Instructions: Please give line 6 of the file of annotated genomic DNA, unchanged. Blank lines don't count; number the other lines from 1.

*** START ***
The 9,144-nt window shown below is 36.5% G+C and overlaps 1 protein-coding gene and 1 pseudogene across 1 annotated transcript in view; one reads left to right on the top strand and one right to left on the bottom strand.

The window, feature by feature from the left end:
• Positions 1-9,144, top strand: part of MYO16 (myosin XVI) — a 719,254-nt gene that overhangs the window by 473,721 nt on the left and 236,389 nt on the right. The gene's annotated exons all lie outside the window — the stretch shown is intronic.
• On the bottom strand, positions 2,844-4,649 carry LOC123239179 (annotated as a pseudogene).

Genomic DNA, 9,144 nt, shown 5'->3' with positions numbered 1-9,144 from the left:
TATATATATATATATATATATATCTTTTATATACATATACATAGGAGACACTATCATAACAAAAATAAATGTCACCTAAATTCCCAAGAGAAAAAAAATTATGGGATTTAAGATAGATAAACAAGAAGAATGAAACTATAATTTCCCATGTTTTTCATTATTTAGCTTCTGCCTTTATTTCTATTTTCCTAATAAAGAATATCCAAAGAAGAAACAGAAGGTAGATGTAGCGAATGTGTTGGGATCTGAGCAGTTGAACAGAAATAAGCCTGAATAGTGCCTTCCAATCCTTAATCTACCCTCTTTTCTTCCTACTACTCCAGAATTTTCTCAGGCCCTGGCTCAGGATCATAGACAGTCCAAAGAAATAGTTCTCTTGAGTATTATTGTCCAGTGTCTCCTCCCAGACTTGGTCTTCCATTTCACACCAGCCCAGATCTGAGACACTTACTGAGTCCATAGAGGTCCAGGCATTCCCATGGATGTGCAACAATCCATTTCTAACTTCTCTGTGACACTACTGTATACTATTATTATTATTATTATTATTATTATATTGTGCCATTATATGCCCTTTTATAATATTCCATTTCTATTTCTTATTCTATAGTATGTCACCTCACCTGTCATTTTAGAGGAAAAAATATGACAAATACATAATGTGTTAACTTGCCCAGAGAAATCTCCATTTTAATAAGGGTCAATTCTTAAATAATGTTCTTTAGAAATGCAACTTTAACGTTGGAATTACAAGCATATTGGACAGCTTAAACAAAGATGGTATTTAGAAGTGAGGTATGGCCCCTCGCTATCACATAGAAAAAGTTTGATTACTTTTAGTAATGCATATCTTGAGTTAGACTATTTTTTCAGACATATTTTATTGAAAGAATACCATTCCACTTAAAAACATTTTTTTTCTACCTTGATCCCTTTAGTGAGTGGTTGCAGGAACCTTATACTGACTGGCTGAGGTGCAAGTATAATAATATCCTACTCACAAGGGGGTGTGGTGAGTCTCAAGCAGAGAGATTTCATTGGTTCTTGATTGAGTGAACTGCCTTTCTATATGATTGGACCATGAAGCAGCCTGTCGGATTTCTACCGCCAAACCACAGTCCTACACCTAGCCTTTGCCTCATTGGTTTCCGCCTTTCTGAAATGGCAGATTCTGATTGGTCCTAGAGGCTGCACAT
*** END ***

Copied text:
TATATATATATATATATATATATCTTTTATATACATATACATAGGAGACACTATCATAACAAAAATAAATGTCACCTAAATTCCCAAGAGAAAAAAAATTATGGGATTTAAGATAGATAAACAAGAAGAATGAAACTATAATTTCCCATGTTTTTCATTATTTAGCTTCTGCCTTTATTTCTATTTTCCTAATAAAGAATATCCAAAGAAGAAACAGAAGGTAGATGTAGCGAATGTGTTGGGATCTGAGCAGTTGAACAGAAATAAGCCTGAATAGTGCCTTCCAATCCTTAATCTACCCTCTTTTCTTCCTACTACTCCAGAATTTTCTCAGGCCCTGGCTCAGGATCATAGACAGTCCAAAGAAATAGTTCTCTTGAGTATTATTGTCCAGTGTCTCCTCCCAGACTTGGTCTTCCATTTCACACCAGCCCAGATCTGAGACACTTACTGAGTCCATAGAGGTCCAGGCATTCCCATGGATGTGCAACAATCCATTTCTAACTTCTCTGTGACACTACTGTATACTATTATTATTATTATTATTATTATTATATTGTGCCATTATATGCCCTTTTATAATATTCCATTTCTATTTCTTATTCTATAGTATGTCACCTCACCTGTCATTTTAGAGGAAAAAATATGACAAATACATAATGTGTTAACTTGCCCAGAGAAATCTCCATTTTAATAAGGGTCAATTCTTAAATAATGTTCTTTAGAAATGCAACTTTAACGTTGGAATTACAAGCATATTGGACAGCTTAAACAAAGATGGTATTTAGAAGTGAGGTATGGCCCCTCGCTATCACATAGAAAAAGTTTGATTACTTTTAGTAATGCATATCTTGAGTTAGACTATTTTTTCAGACATATTTTATTGAAAGAATACCATTCCACTTAAAAACATTTTTTTTCTACCTTGATCCCTTTAGTGAGTGGTTGCAGGAACCTTATACTGACTGGCTGAGGTGCAAGTATAATAATATCCTACTCACAAGGGGGTGTGGTGAGTCTCAAGCAGAGAGATTTCATTGGTTCTTGATTGAGTGAACTGCCTTTCTATATGATTGGACCATGAAGCAGCCTGTCGGATTTCTACCGCCAAACCACAGTCCTACACCTAGCCTTTGCCTCATTGGTTTCCGCCTTTCTGAAATGGCAGATTCTGATTGGTCCTAGAGGCTGCACAT